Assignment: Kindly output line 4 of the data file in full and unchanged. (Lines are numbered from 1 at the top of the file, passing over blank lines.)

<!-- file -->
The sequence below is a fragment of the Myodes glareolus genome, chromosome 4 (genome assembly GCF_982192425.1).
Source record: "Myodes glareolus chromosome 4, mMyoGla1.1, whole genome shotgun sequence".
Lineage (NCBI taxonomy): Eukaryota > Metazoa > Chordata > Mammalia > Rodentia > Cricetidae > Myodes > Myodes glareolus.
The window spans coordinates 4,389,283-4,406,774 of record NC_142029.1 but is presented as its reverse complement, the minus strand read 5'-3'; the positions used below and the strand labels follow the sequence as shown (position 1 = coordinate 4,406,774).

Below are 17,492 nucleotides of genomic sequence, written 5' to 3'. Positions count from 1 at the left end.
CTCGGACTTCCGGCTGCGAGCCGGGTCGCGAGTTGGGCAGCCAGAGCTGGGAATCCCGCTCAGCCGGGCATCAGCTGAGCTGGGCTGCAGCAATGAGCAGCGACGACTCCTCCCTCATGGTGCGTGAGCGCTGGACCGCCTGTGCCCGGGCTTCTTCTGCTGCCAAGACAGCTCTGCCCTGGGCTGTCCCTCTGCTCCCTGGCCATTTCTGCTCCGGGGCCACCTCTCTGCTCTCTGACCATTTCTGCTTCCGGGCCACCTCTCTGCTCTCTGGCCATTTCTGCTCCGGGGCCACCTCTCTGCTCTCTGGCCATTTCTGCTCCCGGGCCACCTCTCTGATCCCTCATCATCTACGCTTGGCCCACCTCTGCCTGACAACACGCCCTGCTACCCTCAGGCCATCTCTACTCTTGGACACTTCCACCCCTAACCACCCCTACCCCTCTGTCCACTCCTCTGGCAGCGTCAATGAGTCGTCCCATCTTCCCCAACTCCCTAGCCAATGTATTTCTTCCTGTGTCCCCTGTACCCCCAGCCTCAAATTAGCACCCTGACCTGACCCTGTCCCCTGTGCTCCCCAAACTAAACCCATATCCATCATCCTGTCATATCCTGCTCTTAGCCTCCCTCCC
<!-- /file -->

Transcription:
The window spans coordinates 4,389,283-4,406,774 of record NC_142029.1 but is presented as its reverse complement, the minus strand read 5'-3'; the positions used below and the strand labels follow the sequence as shown (position 1 = coordinate 4,406,774).